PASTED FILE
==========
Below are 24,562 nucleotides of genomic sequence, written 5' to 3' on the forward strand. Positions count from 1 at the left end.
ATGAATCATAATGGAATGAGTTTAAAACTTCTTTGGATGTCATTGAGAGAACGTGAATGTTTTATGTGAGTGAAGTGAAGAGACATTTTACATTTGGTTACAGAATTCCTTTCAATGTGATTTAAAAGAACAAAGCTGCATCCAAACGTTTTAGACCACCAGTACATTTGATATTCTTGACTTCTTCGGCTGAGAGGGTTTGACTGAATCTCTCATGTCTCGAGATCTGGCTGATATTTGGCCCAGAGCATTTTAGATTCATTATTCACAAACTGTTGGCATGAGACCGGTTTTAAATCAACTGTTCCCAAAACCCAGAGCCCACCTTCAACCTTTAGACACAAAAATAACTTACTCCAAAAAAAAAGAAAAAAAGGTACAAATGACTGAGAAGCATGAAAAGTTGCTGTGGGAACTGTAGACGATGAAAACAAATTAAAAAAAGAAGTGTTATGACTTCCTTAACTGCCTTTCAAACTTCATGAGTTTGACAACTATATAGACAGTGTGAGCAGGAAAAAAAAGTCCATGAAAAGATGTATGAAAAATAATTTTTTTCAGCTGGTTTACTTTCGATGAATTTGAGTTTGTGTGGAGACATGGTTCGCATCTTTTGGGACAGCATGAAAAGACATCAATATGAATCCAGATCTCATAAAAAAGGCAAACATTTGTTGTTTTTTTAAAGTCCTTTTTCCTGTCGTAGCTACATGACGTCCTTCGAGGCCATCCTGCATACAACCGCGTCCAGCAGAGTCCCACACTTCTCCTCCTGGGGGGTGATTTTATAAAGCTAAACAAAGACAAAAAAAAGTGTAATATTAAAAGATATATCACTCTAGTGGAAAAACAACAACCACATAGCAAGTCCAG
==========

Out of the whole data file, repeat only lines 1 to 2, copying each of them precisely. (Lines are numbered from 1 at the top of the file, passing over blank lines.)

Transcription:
Below are 24,562 nucleotides of genomic sequence, written 5' to 3' on the forward strand. Positions count from 1 at the left end.
ATGAATCATAATGGAATGAGTTTAAAACTTCTTTGGATGTCATTGAGAGAACGTGAATGTTTTATGTGAGTGAAGTGAAGAGACATTTTACATTTGGTTACAGAATTCCTTTCAATGTGATTTAAAAGAACAAAGCTGCATCCAAACGTTTTAGACCACCAGTACATTTGATATTCTTGACTTCTTCGGCTGAGAGGGTTTGACTGAATCTCTCATGTCTCGAGATCTGGCTGATATTTGGCCCAGAGCATTTTAGATTCATTATTCACAAACTGTTGGCATGAGACCGGTTTTAAATCAACTGTTCCCAAAACCCAGAGCCCACCTTCAACCTTTAGACACAAAAATAACTTACTCCAAAAAAAAAGAAAAAAAGGTACAAATGACTGAGAAGCATGAAAAGTTGCTGTGGGAACTGTAGACGATGAAAACAAATTAAAAAAAGAAGTGTTATGACTTCCTTAACTGCCTTTCAAACTTCATGAGTTTGACAACTATATAGACAGTGTGAGCAGGAAAAAAAAGTCCATGAAAAGATGTATGAAAAATAATTTTTTTCAGCTGGTTTACTTTCGATGAATTTGAGTTTGTGTGGAGACATGGTTCGCATCTTTTGGGACAGCATGAAAAGACATCAATATGAATCCAGATCTCATAAAAAAGGCAAACATTTGTTGTTTTTTTAAAGTCCTTTTTCCTGTCGTAGCTACATGACGTCCTTCGAGGCCATCCTGCATACAACCGCGTCCAGCAGAGTCCCACACTTCTCCTCCTGGGGGGTGATTTTATAAAGCTAAACAAAGACAAAAAAAAGTGTAATATTAAAAGATATATCACTCTAGTGGAAAAACAACAACCACATAGCAAGTCCAG